Law might overshadow pine plantation

Every time I walk into the pines in the Dennendal plantation and bless the welcome shade the trees give to dog walkers, cyclists, runners and ramblers, I thank those who went to court last year to stop SANParks and MTO felling the trees. But with March 1st looming, I get a knot in my stomach. On that fateful day SANParks will appeal in the Bloemfontein Supreme Court against Judge Pat Gamble’s verdict on March 22, 2017 in favour of Parkscape. With costs.

This time round only SANParks is appealing and will again forward its case based on contract law, while Parkscape will repeat its argument for administrative justice.

“If SANParks loses it may seek relief from the Constitutional Court, or decide to engage in the requested Public Participation Process, which is what Parkscape asked for at the first hearing,” said Parkscape’s Nicky Schmidt.

“As the outcome is uncertain, we will need to continue our community-based, fund-raising efforts and after last year’s success, we plan to hold a second Parkscape Golf Challenge on April 12 at the Westlake Golf Club. This event is unlikely to cover our costs so we will again be calling on the community for financial help from those wanting to see a resolution to the current impasse.”

It was disappointing, but not unexpected, to hear from her that the “Adopt a Tree” initiative, proposed by the Tokai Ratepayers’ Association, had not achieved its goal of getting every tree around the perimeter watered by a member of the public. With streams drying up and folk battling to keep their own gardens alive, only half of the trees were adopted and about half of those are now struggling.

“We’ve found that our ‘stalwarts’ have been hanging in and are now generously watering the trees adopted by those who’ve fallen by the wayside.”

She praised the Pony Club which has continued to make its borehole water available but suggests that had SANParks and Tokai MTB joined forces with Parkscape, a more effective means of bringing water to the thirsty trees might have been found than people lugging around heavy buckets and bottles.

Hot new movie

If you have ever worked on a newspaper in the days of “hot metal” then do yourself a favour and see the latest Meryl Streep-Tom Hanks movie The Post now on circuit at the Blue Route. It proved a wonderful trip down memory lane not only for me but also Tony Grogan, the former Cape Times cartoonist, who I spotted leaving the cinema with wife Jen after the same 5pm screening.

As I cut my teeth as a news reporter in the busy male-dominated Cape Times newsroom and frequently was sent down to the “works” with corrected proofs, I lived on a daily basis with the sight and sounds of the production of a newspaper. Things like the clanking of the linotype operators turning reporters’ typewritten copy into hot metal, to the thrilling sight of thousands of copies of newspapers rolling simultaneously off the presses with astonishing speed.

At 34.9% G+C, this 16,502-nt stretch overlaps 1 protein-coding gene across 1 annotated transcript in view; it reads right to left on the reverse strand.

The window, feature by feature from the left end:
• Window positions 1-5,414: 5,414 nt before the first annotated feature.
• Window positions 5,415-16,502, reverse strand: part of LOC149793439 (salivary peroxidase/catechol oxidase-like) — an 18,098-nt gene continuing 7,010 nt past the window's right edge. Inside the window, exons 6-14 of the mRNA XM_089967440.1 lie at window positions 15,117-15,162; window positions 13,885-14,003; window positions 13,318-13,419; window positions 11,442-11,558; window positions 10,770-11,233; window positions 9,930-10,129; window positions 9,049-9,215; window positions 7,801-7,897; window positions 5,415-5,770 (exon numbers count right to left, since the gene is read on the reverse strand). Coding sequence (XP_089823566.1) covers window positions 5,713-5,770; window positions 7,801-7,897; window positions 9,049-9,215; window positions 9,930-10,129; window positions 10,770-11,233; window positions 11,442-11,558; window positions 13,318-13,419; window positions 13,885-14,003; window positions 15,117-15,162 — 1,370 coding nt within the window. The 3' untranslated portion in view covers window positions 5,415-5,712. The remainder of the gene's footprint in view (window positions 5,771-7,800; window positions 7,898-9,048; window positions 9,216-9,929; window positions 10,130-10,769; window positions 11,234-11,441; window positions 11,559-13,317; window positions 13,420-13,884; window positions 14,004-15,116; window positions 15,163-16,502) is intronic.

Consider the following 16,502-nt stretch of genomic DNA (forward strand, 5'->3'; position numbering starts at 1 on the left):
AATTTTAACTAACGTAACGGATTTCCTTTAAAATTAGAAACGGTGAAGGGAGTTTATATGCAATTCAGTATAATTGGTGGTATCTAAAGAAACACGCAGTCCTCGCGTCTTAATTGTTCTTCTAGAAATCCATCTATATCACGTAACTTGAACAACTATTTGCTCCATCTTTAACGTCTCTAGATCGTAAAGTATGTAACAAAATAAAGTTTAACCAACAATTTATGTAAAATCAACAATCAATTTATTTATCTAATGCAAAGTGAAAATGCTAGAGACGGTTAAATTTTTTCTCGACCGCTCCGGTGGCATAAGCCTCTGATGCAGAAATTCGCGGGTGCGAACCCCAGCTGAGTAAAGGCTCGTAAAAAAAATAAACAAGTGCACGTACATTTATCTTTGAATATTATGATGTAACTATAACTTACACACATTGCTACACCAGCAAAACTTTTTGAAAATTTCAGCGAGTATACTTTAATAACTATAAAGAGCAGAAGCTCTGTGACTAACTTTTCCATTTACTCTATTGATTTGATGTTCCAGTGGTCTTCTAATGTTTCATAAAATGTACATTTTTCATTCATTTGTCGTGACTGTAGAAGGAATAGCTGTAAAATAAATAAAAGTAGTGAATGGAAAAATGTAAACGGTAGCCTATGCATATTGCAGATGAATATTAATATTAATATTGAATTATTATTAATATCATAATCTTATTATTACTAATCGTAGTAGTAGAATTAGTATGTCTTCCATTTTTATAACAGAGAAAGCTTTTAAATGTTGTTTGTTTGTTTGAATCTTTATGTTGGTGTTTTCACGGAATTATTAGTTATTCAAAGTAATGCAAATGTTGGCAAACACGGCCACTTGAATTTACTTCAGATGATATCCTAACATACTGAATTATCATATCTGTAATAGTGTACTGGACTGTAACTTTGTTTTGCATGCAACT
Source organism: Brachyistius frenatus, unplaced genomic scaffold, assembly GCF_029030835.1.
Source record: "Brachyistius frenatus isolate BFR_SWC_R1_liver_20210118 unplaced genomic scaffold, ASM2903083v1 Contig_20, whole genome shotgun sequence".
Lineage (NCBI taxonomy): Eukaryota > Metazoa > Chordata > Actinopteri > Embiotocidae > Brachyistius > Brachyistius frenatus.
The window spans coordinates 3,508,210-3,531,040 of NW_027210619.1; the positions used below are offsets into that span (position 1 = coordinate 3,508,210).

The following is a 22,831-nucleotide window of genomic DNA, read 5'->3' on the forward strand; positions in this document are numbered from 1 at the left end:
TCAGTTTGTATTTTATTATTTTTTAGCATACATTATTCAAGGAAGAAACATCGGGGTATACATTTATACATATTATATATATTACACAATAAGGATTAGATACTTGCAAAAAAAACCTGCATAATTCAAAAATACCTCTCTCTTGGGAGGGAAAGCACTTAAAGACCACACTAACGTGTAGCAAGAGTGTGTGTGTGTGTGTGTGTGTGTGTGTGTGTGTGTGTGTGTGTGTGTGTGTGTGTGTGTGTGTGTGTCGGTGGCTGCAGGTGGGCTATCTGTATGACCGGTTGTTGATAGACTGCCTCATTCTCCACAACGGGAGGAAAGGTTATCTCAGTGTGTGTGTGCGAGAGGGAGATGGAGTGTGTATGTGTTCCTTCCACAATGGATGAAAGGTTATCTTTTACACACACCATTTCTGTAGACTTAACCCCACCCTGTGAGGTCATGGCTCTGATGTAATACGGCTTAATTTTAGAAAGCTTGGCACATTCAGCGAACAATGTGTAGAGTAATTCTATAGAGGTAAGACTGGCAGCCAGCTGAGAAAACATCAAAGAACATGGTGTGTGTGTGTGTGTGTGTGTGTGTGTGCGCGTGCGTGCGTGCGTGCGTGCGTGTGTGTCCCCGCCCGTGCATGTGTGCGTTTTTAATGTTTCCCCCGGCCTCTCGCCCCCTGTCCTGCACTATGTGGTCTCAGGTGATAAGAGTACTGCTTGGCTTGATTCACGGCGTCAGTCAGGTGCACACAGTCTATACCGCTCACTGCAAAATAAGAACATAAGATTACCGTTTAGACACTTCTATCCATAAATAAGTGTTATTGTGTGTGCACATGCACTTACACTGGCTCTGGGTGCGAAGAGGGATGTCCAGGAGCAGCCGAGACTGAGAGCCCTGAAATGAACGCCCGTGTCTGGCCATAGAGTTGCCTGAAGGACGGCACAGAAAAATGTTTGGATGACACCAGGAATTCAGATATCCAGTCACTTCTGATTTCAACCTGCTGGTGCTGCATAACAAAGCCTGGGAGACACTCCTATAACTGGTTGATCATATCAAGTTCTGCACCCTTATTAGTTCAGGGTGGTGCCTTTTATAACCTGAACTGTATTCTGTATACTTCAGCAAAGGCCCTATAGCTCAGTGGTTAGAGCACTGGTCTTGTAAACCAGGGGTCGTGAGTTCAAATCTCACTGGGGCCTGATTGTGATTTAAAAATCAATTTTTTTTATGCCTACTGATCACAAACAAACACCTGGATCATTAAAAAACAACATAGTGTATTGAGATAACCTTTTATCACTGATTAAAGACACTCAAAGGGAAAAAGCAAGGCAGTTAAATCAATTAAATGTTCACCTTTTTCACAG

Yet what made the movie even more significant was that the Cape Times, like The Washington Post had its own experience of taking a huge risk of publishing sensitive material that could have led to the arrest of our editor and the wrath of the government.

Cast your mind back 1985 when out editor Tony Heard flew to London to interview banned Oliver Tambo on the future of South Africa under an ANC government. The National Party bosses went ballistic.

In The Post the stakes were even higher. The movie takes place in 1971 and chronicles how The Washington Post defied the Nixon administration to publish stories based on the Pentagon Papers, a secret government study about the Vietnam War.

That newspaper — along with the New York Times, which first published Pentagon Papers stories and excerpts — faced off against a Justice Department that believed publishing the information was a national security risk and this battle ended up in the Supreme Court.

Meryl Streep plays gentle Katharine Graham, who through the suicide in 1946 of her husband Philip Graham becomes the reluctant publisher of The Post, bought by her late father Eugene Meyer in 1933. She is surrounded by male advisors telling her not to greenlight the stories, as the resulting legal troubles could threaten the paper’s existence. However Tom Hanks in the role Ben Bradlee, the legendary executive editor, believes the information must be printed — for the sake of the public and to boost The Post’s fading reputation and circulation.

Graham, the first female chief executive of a Fortune 500 company, is caught in the middle of a fierce battle but to everybody’s surprise, she proves to have more guts than her opponents imagined. It’s a thrilling true story.

Give that dog a bone

A man wrote a letter to a small hotel in a Midwest town in the USA to ask if his well-groomed, well-behaved dog could spend the night in his room. The hotel owner replied:

“Sir, I’ve been operating this hotel for many years. In all that time, I’ve never had a dog steal towels,
bed clothes, and silverware or take pictures off the walls or use them as a coloring book.

“I’ve never evicted a dog in the middle of the night for being drunk and disorderly. And I’ve never had a dog run out on a hotel bill. Yes, indeed, your dog is welcome and if your dog will vouch for you, you’re welcome to stay here, too.”

Highway to hell

Diplomacy is the art of telling people to go to hell in such a way that they ask for directions –Winston Churchill.